Pediatric Brachial Plexus

Pediatric Neurosurgery

Pediatric Brachial Plexus

Contact Information

(608) 263-6420

The Pediatric Neurosurgery program at American Family Children's Hospital treats children with brachial plexus and other peripheral nerve injuries.
What is the brachial plexus?

The brachial plexus is a group of nerves that begins in the neck and gives feeling and movement to the shoulder, arm, forearm, and hand. Signs of damage in this area include: a limp arm or an arm with no muscle control in the shoulder, arm, or hand. Infants may also lack feeling in their hand and arm. These kinds of injuries in infants are not painful.
Diagram of the brachial plexus nerves in the arm and neck

The brachial plexus nerves stretch between the neck and shoulder.

What is a brachial plexus injury?
Brachial plexus injuries are caused when these nerves are stretched during the birth of a child. Damage to the nerves occurs in 0.38 to 3.6 per 1000 live births. Eight to twenty-three percent of these infants have nerve damage on both sides of the body. Ninety-three percent of these infants get much of their function back by three months of age when treated with therapy or when they are just watched. This is a good sign that these infants will do well in the future. These children likely will not need surgery.
How are brachial plexus injuries treated?
A small number of infants with this type of problem will need surgery. Therapy before and after surgery will improve long term results.
How do you measure the extent of a brachial plexus injury?
The tests listed below may be done before, during, or after surgery to show the extent of the child’s nerve damage.
  • EMG (electromyography) measures how the nerve and muscle work together.
  • SSEPs (somatosensory evoked potentials) measures how the nerve communicates between the spinal cord and brain.
  • NAPs (nerve action potentials) tests for nerve conduction across the injured site.
  • Myelogram CT (myelogram computer tomography) measures spinal cord and nerve root damage by taking x-rays after a dye is injected into the spinal cord.
  • MRI (magnetic resonance imaging) provides a detailed picture of the spinal cord and nerve roots.
What types of brachial plexus injury can occur?
A stretch injury may cause three types of damage. Your child may have one type or a combined injury.
  • Avulsion: The nerve root separates from the spinal cord; requires surgery.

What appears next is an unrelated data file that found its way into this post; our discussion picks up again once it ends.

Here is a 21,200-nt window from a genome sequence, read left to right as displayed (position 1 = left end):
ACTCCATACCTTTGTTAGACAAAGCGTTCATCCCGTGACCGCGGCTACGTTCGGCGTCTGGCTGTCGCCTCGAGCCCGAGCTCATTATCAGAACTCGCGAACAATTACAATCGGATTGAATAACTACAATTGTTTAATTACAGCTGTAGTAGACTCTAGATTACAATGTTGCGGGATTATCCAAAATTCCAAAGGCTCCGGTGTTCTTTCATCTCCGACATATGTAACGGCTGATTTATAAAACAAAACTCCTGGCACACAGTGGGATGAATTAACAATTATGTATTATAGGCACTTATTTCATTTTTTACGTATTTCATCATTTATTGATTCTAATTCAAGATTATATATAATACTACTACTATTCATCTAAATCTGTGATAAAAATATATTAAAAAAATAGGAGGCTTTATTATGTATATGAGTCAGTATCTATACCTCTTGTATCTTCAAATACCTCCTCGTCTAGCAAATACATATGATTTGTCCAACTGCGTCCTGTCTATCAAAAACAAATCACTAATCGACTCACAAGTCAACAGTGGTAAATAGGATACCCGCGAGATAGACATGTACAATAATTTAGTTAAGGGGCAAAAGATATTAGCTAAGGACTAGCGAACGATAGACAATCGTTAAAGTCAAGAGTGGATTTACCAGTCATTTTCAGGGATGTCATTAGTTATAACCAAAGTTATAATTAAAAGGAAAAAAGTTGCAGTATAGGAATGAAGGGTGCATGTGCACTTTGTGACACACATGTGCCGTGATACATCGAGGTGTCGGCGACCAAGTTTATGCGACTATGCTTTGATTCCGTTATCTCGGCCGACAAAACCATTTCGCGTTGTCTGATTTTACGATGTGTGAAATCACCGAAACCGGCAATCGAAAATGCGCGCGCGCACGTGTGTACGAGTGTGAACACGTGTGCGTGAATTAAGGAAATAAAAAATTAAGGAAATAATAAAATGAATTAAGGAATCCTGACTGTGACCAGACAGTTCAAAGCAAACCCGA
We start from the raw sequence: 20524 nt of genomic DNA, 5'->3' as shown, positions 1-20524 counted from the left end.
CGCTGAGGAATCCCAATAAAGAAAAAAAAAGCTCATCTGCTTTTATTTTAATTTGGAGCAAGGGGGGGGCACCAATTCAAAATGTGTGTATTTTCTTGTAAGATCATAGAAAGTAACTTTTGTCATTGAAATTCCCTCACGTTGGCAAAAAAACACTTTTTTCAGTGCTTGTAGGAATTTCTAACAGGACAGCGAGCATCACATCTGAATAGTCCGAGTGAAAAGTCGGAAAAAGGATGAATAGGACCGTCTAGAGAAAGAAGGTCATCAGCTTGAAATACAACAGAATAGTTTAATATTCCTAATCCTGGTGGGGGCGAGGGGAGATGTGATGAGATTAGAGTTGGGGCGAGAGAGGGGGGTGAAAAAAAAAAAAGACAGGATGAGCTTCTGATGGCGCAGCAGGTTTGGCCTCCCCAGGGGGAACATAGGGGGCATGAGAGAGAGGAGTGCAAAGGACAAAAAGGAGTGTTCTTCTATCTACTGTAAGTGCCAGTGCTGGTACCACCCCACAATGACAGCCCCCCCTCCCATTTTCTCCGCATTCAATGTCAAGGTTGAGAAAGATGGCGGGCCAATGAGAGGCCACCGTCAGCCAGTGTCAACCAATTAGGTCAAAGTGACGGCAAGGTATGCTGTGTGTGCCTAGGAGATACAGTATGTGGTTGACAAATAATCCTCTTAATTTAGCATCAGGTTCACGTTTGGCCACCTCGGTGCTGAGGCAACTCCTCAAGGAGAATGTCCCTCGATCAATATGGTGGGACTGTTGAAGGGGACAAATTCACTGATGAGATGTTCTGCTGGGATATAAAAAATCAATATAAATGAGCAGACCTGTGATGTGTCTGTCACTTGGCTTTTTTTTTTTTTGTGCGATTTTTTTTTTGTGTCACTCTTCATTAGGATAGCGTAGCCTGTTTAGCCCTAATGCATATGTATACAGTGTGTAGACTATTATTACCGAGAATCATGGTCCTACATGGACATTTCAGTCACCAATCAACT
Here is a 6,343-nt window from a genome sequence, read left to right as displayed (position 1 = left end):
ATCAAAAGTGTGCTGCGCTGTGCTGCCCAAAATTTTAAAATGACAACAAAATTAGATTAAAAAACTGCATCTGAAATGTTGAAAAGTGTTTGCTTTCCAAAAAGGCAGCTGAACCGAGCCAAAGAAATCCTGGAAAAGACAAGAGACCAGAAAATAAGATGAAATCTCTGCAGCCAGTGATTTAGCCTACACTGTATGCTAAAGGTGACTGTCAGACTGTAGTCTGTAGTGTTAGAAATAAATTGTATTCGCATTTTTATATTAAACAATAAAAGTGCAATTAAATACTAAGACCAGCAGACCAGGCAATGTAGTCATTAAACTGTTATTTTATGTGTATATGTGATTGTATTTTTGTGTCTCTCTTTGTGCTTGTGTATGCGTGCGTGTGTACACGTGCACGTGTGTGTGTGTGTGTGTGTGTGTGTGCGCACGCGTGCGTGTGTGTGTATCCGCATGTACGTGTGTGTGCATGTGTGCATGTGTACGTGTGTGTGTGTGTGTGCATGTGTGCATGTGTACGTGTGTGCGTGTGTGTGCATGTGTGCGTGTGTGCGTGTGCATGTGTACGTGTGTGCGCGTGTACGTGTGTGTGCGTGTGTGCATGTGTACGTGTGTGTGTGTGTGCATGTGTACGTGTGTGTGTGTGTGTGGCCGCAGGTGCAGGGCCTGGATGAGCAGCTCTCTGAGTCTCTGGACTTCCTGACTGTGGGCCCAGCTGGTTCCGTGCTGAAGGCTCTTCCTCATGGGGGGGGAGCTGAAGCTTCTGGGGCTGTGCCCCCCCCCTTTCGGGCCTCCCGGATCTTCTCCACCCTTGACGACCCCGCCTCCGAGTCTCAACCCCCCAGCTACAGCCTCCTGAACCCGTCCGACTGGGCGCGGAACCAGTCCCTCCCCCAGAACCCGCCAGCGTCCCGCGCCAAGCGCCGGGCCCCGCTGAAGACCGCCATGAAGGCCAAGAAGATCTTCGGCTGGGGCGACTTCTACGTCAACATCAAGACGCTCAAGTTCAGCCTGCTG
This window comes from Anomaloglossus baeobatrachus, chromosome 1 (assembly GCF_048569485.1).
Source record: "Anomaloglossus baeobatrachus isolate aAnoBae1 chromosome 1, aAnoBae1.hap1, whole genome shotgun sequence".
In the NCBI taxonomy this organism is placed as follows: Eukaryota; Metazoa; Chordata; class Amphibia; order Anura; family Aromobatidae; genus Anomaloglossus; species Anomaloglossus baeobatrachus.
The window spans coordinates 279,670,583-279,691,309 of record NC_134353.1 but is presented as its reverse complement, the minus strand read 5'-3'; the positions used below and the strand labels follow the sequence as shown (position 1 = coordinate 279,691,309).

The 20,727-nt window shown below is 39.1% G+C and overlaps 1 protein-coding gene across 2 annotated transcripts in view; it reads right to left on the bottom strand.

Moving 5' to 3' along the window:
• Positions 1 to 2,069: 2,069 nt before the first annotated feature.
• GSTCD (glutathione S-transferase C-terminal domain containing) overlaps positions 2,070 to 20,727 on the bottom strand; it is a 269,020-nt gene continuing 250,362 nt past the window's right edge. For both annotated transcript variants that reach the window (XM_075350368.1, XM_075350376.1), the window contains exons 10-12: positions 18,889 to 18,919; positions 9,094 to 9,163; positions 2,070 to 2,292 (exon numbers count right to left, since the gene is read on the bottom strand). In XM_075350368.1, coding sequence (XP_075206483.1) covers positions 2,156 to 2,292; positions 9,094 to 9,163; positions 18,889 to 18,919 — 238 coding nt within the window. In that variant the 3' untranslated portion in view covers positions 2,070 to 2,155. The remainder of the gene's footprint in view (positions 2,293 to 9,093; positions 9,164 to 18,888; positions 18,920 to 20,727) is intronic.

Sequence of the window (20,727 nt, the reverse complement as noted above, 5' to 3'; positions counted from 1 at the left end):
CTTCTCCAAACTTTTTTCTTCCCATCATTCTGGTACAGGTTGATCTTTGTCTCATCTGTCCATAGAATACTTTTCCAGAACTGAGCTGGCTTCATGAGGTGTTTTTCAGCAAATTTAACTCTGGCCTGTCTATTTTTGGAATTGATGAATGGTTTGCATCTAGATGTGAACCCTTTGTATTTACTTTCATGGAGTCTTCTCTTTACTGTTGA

• Neuroma-in-continuity with Good Conduction: This is from damage to the nerve, but a message still travels through it. The nerve will grow back over time.
  • Neuroma-in-continuity without Conduction: There is damage to the never, and messages are not able to travel through it. The nerve will need to be repaired with surgery.

In most cases, it is only during surgery that we can tell if a message is able to travel through damaged nerves or not.

Types of Repair for Brachial Plexus Injury

  • External Neurolysis: The surgeon remove the scar tissue around the nerve.
  • Nerve Grafting: The damaged part of the nerve is removed or bypassed and replaced with a nerve graft. A nerve graft is taken from the leg, arm or neck at the time of surgery.
  • Neurotization: A nerve from another place in the body, such as the diaphragm, the neck, or the chest wall, is used to repair the damaged nerve.
Your child’s surgery may include cutting away scar tissue, reconnecting two ends of a nerve, or making a nerve bypass or a graft around the injured nerve. An incision is made from the neck to the armpit. In some cases, an incision is made on the back near the shoulder blade.
Before Surgery
You will be taught how to prepare your child for surgery at a clinic visit.
After Surgery
After surgery, your child will stay in the hospital a few days. The surgical arm will be fastened to the chest with an ace wrap or sling for a couple of weeks so that it cannot be moved. Therapy will begin in 2 weeks and will last for many months.
The nerve recovery takes many months or up to a year. The nerve grows back about one inch per month.